The 1913/14 season would prove to be a disappointment for United as they finished a lowly 14th. George would end the season with 11 league goals, four behind top scorer George Anderson. United was also eliminated from the FA Cup in the first round without troubling the scoreboard.
In the last season before the stoppage for the war, United narrowly escaped relegation, winning just nine of their 38 games. George only managed to contribute just two goals, scoring what would turn out to be the last of his United career in a 4-2 loss to Everton in October 1914.
George represented England on seven occasions, scoring twice. His two goals came in a 2-0 win against Scotland as part of the Home International Championship on April 3rd 1909.
As with the England teams of today, the press were rarely shy of criticising their efforts. The following was a statement released and signed by the whole squad prior to this game:
“We, the members of the English International team, desire to declare that, notwithstanding what has appeared in the Press, there was never the slightest doubt as to our determination to play our hardest and do our best to accomplish a victory for England against Scotland, and we consider any suggestion to the contrary an insult to us individually and as a team.”
The press was, of course, a little more forgiving when results went the right way. This is an excerpt from a report in the Times on April 5th:
The 38th contest between England and Scotland, played on the Crystal Palace ground on Saturday, produced one of the best international games of recent years. At times the play reached a very high standard, and there was nothing in the shape of rough or foul play to mar what proved to be a most enjoyable game to watch. During the 90 minutes there was only one brief stoppage for an injury to a player. England gained a well-deserved victory by two goals to none, and earned the distinction of being the first country to win the three international games without the loss of a goal.
The weather was fine and the attendance numbered about 35,000. The Prince of Wales was present, and met with a most enthusiastic reception on entering and leaving the pavilion. He was received by Lord Kinnaird, the president of the Football Association…
Three minutes from the start a centre by Pentland compelled the Scotch defence to concede a corner-kick. The ball came out to Wall and his shot struck one of the backs. It rebounded to the same player, who promptly shot into the net from about 18 yards range…
…15 minutes from the start a brilliant individual effort by Wall resulted in a second goal. The player got the ball in midfield, eluded McNair and Cameron, and, running right into goal, scored with a magnificent shot that Brownlie had no chance of saving…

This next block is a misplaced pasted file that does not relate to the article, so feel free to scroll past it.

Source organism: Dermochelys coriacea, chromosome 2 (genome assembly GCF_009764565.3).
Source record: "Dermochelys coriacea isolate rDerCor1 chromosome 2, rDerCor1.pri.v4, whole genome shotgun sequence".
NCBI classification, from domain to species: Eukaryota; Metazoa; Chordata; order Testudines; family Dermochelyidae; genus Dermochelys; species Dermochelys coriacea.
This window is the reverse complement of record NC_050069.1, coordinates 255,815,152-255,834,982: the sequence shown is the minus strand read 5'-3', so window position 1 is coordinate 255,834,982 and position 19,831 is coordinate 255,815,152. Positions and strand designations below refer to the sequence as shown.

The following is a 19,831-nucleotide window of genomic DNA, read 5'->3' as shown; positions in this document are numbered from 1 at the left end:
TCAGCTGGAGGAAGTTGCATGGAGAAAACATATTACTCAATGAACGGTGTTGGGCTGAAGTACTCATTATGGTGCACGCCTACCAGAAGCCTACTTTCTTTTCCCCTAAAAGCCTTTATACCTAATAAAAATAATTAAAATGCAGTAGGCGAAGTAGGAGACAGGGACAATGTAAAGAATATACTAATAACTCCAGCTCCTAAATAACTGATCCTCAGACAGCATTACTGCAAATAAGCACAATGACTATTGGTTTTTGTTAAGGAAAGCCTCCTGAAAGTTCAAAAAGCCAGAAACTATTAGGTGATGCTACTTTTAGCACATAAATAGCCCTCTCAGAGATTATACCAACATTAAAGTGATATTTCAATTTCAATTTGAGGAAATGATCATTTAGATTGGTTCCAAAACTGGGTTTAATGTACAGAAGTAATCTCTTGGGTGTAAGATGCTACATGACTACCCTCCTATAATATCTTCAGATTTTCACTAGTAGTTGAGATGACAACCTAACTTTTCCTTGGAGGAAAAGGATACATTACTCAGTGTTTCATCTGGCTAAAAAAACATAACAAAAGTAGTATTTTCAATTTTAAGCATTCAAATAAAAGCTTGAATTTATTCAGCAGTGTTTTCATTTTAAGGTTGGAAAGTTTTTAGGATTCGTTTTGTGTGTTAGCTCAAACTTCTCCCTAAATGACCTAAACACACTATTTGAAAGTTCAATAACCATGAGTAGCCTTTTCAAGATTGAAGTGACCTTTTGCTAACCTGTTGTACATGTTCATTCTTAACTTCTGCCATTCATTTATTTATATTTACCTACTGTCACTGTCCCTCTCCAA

The referee awarded a penalty kick to Scotland for what appeared to be accidental handling by Pennington, but Stark made a poor attempt to score, and Hardy easily cleared…
The winners were the superior team both in attack and defence. The elaborate short passing tactics adopted by the Scottish forwards compared unfavourably with the dashing individual runs and long passing methods of the winners.
The First World War
Football ceased after the 1914/15 season, and George, like many of his teammates, enlisted, joining the Black Watch in July 1915. He would rise to the rank of Sergeant but would never see front line action. Instead, he operated as a PT Instructor.
George would see some football action during the war, playing in a locally arranged league for Scottish outfit, Cowdenbeath. The Blue Brazil would win the Eastern League, and George would be inducted into the Cowdenbeath FC Hall of Fame for his exploits.
George would also be the subject of some British war propaganda. In the piece, which featured in the Evening Telegraph & Post in July 1915, George is described as “not the most robust of footballers” and that his signing up “set a good example for the single players”.
George’s brother, Tommy, who played for United’s reserve team, also enlisted and would see action with the Yorkshire Regiment and the 2/10th Battalion of the Manchester Regiment. Tommy was killed in action on October 9th 1917. His body was never formally identified, and he is commemorated, along with more than 34,000 others on the Memorial to the Missing at Tyne Cot Cemetery, the biggest of the British War Cemeteries. It contains the graves of around 12,000 men, of whom more than three quarters are unnamed.
After the War
Once the war was over, George moved on to Oldham Athletic, where he played a total of 74 games, scoring 12 goals. He followed this up with a return to Scotland to play a season with Hamilton Academicals. His last season in professional football would be with Rochdale in the 1922/23 season, scoring once in 31 games.
After leaving professional football, George continued playing at the amateur level with Ashton National and Manchester Ship Canal. He would also take up working for the Ship Canal Company.
He maintained his fitness in later life by taking daily walks and keeping active. He passed away in June 1962 at the age of 77.
A brilliant piece of writing by my grandson Adam, about my grandad George Wall. Makes me so proud of Adam researching his family.